Neither version truly compares to the arcade original. This is arguably one of the last sets of game releases where bespoke arcade hardware was miles above anything that could be reproduced at home. The PC port moves quickly, but doesn’t seem to push as many polygons as the arcade. There are many moments when seams break and joints show the invisible void within these characters. It definitely doesn’t even attempt to recreate the arcade’s moody lighting – some environmental objects get flat shadows, but most of the levels look bright and uniformly lit. Side by side, there’s just no comparison.
Gore takes a hit as well. PC memory seems to have been an understandable concern, so fewer textures get tossed around. Sections where a zombie gets shot just kind of turn a featureless red. Holes shot in chests in the arcade had a level of depth with visible ribs In the PC, a texture with a transparent hole appears, or sometimes, an entire poly just gets removed. It shows the zombies are just a collection of front-facing polygons with no backs.
The lack of a lightgun is another clear disadvantage. You’ve got a mouse, at least, but swinging a cursor around the screen truly isn’t the same as snap-aiming with a lightgun. Reloading instantly with the right mouse button takes some of the challenge away. It also makes most of the bosses more trivial than they probably should be. Each boss has a weak point identified at the start of the fight. You have perfect precision with the cursor, so as long as your reflexes keep up, you’re golden. However, you’re kind of out of luck if you want a decent two-player experience. You can’t plug two mice in . This leaves player two with a gamepad or the keyboard keys – both inarguably the worst way to play a lightgun game. Well, with one notable exception.
The PC port features some extras over the arcade, but not as many as you might think. “PC mode” lets you pick different characters to play as, with slightly different stats. Areas like bullet damage, ammo capacity, and reload speed come closest to letting you play through with a different weapon. There’s also intentional comedy when the new characters replace James in the cutscenes (e.g. Sophie rescues Sophie). But nothing about the levels get changed or remixed. PC Mode is the same, short journey as Arcade, and actually, has exactly the same changes as the exclusive “Saturn mode” on the console.
A Boss Rush mode lets you throw yourself against the game’s four bosses, but that doesn’t feel like much of a rush. You can set difficulty, continues, and starting lives in the Options screen, letting you tweak the game to your preference or challenge yourself on Hard. An auto-reload option takes almost all the challenge out, but should ensure just about anyone can beat this. Finally, the box advertises how you can exclusively pick between five different shades of blood – really showing how we’re scraping the barrel on content here.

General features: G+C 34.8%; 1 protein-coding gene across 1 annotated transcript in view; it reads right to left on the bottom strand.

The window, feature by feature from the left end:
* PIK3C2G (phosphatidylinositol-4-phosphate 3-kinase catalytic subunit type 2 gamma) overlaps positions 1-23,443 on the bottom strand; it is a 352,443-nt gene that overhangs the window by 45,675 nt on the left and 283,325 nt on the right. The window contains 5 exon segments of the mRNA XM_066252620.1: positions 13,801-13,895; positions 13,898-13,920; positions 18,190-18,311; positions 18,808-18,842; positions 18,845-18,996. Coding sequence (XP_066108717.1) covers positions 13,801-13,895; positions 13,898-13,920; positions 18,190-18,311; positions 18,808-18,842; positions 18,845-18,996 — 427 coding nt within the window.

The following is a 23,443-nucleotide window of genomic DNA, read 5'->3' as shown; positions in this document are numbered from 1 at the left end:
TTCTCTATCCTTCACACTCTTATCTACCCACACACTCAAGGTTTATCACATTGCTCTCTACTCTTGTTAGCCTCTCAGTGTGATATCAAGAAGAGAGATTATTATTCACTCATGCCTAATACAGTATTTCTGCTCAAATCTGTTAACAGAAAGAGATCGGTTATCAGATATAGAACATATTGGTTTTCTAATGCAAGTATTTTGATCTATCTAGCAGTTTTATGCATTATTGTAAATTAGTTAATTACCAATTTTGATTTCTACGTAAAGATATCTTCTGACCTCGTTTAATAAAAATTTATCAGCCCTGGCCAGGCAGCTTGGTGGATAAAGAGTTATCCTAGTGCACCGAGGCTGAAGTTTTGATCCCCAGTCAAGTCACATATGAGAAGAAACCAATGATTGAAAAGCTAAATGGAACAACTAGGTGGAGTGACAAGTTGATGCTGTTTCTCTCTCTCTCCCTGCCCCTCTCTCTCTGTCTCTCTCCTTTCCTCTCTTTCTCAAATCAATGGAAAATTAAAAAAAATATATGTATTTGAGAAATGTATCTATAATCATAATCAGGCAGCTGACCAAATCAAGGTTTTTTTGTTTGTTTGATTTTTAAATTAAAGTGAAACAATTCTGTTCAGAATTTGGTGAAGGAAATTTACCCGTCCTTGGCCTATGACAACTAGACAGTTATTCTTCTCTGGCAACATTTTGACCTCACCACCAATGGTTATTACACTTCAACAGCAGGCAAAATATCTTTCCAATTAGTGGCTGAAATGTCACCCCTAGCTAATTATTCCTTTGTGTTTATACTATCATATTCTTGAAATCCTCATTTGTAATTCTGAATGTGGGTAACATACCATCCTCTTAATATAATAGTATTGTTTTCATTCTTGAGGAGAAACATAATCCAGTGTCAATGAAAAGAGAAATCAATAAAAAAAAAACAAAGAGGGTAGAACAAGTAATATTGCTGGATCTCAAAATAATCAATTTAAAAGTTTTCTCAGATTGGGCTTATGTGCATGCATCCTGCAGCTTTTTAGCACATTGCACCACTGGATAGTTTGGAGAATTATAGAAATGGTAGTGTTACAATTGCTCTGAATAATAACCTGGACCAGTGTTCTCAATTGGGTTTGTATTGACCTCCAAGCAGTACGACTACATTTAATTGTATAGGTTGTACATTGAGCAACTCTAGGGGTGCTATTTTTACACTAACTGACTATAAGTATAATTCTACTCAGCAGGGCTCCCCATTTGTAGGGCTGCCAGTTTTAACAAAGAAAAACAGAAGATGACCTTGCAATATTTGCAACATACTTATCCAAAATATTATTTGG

House features software rendering support through DirectDraw, or support for 3D cards through Direct3D. Surprisingly, there wasn’t a significant difference between the two. Neither 3DfX emulation through DXWnd, nor an actual Windows XP system with a 3D card, made any improvement to shadows, textures or lighting. Meanwhile, software rendering just featured slightly more compressed textures, but still ran transparencies fine and looked better than the Saturn. I bring it up because software rendering will work on a modern Windows install, but anything with Direct3D isn’t going to play ball without third-party help.
Overall, House of the Dead for the PC falls in line with other home ports of the 16 and 32-bit era. You couldn’t match what was being done in arcades, with booming sound, sharp visuals, and a lightgun in your hand. But no one really expected it to be an identical experience either. It’s easy to trash and point out flaws from a modern perspective, but back then, these issues were seen more as a compromise to being able to play the arcade game at home any time you wanted. From a modern perspective, absolutely, consider MAME. For an early 3D home port, well, this was pretty much the best you were going to do.
Pick apart zombies and explore branching pathways in the convenience of your own home. “PC Mode,” Boss Rush, and individual leaderboards are lame bonuses, but give some additional challenges. 2-player is sort of supported, but someone’s getting the bad controller.
No lightgun support. Definitely downgraded compared to the arcade, but practically no one was going to be seeing both side-by-side back then. About 30 minutes a run, with not much to offer extra variety.